Microsoft 365 Apps for enterprise

Formerly Office 365 ProPlus

Microsoft 365 Apps for enterprise

Formerly Office 365 ProPlus

Microsoft's Loop collaboration app reaches preview, gets the 'Copilot' AI treatment
Microsoft's long-promised Loop collaboration app, which is getting an AI infusion via the Microsoft 365 Copilot technology, is now available in public preview.
Screen shot of Microsoft Loop app showing menu selections

In 2021, Microsoft announced plans to build yet another collaboration app called Loop. But it wasn't until today, March 22, that this competitor to Notion, hit public preview.

"Loop" is the branding that Microsoft is using for many, but not all, of its Fluid Framework collaboration technologies. Fluid Framework enables fast coauthoring and compound documents that include elements that are synched in near real-time. Microsoft already has been delivering Loop components in Outlook (for both Windows and the web) and Teams.

The Loop app can be used both as a standalone app/canvas, as well as in the form of an embeddable pages that can be built into Microsoft apps like Outlook, Teams, OneNote, Word for the web and Whiteboard, officials have said. The Loop app basically functions as a kind of project manager built around a common workspace. Users can build Loop pages using templates or by dragging blocks of content into their workspaces where they can collectively chat, comment, edit and keep on top of tasks and to-dos. SharePoint provides the underlying storage and collaboration platform for the Loop app, officials said.

Unsurprisingly, Microsoft also is adding its Microsoft 365 Copilot AI assistant technology to Loop, officials disclosed today. Users will be able to use prompts such as "create," "brainstorm," "blueprint" and "describe" or use their own words to get specific, customized suggestions. While the Loop app itself is in public preview as of today, the Copilot in Loop capability is in private preview only.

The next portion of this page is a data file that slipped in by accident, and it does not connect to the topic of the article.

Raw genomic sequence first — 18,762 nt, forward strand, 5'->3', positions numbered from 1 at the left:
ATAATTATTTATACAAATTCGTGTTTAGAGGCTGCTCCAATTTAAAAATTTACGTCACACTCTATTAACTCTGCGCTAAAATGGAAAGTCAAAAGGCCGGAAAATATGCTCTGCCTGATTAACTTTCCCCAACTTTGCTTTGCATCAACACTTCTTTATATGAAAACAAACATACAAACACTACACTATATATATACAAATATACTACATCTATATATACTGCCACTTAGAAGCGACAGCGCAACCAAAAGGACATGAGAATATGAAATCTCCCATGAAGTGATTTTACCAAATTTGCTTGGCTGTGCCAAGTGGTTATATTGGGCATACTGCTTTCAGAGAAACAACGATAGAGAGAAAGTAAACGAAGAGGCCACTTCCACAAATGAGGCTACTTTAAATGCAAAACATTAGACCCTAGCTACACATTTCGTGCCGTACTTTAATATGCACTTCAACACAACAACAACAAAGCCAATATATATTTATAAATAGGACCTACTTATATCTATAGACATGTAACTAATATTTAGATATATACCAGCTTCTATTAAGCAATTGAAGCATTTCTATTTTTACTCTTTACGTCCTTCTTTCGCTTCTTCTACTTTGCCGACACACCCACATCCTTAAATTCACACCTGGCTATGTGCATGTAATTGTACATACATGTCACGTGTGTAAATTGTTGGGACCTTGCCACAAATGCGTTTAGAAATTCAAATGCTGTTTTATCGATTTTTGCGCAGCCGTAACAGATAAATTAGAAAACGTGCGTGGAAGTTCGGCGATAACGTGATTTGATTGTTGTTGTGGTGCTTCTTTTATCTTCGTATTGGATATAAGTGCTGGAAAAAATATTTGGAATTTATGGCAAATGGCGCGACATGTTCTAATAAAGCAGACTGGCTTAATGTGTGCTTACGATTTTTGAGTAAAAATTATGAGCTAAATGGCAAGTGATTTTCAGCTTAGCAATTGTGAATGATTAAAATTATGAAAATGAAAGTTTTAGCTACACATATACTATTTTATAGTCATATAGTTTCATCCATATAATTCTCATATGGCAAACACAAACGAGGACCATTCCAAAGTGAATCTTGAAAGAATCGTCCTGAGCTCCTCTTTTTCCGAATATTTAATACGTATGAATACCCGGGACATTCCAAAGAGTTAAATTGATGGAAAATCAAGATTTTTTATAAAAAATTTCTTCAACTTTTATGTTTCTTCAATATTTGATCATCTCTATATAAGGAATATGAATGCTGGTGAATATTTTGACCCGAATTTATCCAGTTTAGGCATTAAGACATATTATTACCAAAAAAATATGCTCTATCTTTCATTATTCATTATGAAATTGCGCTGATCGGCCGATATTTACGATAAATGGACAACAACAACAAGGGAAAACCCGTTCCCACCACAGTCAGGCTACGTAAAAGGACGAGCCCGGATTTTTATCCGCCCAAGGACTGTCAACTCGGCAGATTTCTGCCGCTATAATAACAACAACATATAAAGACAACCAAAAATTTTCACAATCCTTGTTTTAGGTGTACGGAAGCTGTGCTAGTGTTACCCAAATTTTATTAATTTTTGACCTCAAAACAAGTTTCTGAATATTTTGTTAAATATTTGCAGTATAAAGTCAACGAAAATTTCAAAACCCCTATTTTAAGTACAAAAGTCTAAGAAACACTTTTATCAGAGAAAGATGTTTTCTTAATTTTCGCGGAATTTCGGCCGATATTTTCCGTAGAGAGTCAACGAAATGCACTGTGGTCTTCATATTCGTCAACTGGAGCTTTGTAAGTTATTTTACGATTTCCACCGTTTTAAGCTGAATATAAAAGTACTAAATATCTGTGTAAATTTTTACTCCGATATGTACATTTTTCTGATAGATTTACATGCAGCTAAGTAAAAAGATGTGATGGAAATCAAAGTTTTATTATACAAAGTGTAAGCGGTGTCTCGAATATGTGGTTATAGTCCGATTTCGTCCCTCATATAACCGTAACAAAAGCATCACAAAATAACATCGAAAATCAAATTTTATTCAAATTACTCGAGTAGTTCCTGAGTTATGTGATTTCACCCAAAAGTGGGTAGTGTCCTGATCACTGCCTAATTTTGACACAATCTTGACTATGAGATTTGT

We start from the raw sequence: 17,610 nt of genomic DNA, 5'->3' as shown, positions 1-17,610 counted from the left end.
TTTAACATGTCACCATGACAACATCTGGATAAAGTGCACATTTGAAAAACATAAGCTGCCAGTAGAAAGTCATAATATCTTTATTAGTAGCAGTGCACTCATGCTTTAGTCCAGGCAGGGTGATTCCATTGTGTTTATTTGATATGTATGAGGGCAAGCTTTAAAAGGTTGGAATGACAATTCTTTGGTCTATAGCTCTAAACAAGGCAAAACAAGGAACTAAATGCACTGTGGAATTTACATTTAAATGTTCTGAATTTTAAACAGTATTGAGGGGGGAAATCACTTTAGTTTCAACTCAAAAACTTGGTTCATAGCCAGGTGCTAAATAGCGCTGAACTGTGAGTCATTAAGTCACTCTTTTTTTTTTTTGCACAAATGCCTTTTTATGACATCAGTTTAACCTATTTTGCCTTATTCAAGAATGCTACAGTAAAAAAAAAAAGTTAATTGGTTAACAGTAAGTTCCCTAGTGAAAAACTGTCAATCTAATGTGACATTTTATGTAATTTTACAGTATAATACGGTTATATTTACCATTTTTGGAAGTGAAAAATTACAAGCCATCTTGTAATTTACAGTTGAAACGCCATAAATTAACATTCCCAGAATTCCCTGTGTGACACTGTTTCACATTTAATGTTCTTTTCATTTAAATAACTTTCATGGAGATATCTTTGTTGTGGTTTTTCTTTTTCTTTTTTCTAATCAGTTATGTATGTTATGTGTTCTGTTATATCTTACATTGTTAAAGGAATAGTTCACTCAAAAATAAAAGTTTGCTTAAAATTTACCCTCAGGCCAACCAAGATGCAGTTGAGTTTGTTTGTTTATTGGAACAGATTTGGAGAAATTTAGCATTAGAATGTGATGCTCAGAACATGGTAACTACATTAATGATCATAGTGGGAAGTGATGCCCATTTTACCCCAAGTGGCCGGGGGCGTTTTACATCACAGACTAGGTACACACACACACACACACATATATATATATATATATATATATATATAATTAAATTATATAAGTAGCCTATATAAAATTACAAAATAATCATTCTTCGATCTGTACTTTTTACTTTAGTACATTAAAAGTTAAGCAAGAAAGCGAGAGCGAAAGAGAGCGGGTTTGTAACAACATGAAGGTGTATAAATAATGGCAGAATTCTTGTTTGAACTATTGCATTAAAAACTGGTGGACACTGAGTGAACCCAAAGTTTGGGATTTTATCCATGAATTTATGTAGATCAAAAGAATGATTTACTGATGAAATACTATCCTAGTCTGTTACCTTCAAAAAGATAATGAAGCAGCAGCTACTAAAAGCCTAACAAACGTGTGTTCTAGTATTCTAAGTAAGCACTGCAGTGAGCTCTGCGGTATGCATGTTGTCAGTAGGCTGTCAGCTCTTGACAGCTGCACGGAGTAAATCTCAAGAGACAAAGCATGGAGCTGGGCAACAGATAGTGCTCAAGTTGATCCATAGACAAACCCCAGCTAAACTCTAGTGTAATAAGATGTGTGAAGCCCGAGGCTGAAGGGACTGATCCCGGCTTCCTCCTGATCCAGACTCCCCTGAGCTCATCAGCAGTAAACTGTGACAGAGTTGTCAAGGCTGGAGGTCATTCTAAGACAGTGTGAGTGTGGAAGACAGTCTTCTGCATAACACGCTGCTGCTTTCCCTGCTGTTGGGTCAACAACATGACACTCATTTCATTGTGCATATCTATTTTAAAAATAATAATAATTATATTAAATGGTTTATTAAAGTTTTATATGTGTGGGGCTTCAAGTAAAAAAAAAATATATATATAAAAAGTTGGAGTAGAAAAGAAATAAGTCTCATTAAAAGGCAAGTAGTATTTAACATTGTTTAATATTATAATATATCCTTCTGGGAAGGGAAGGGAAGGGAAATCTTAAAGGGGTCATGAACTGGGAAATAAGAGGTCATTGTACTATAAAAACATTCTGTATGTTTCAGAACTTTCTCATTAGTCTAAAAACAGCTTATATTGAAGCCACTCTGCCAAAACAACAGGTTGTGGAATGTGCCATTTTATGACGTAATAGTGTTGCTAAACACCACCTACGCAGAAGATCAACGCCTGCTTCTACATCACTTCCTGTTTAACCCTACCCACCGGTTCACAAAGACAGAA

To test-drive the Loop app public preview, users can go to the Loop home page to access it on the web. Or they can download the mobile versions of the app for Android and iOS, but currently for work accounts only. As Microsoft officials noted in a message in the Microsoft 365 admin center earlier this month, the Loop app is off by default in public preview, so it won't be available in organizations unless IT specifically enables it. The preview does not yet meet all of Microsoft's compliance capabilities, as eDiscovery, Sensitivity labeling and other features are not yet enabled. Microsoft officials said they will provide a list of what's coming when in future roadmap updates.

A company spokesperson said that Microsoft has "nothing to share at this time" about when Microsoft plans to make the Loop app generally available. Officials also are not yet talking about packaging, licensing or pricing for the Loop app.

Microsoft's Remote Desktop Services' Days Are Numbered: Here's Why
Microsoft has not made an official announcement that Remote Desktop Services (RDS) is on its way out, but increasingly signs are pointing that way.
logos for Microsoft's Office apps swirling around the new M365 logo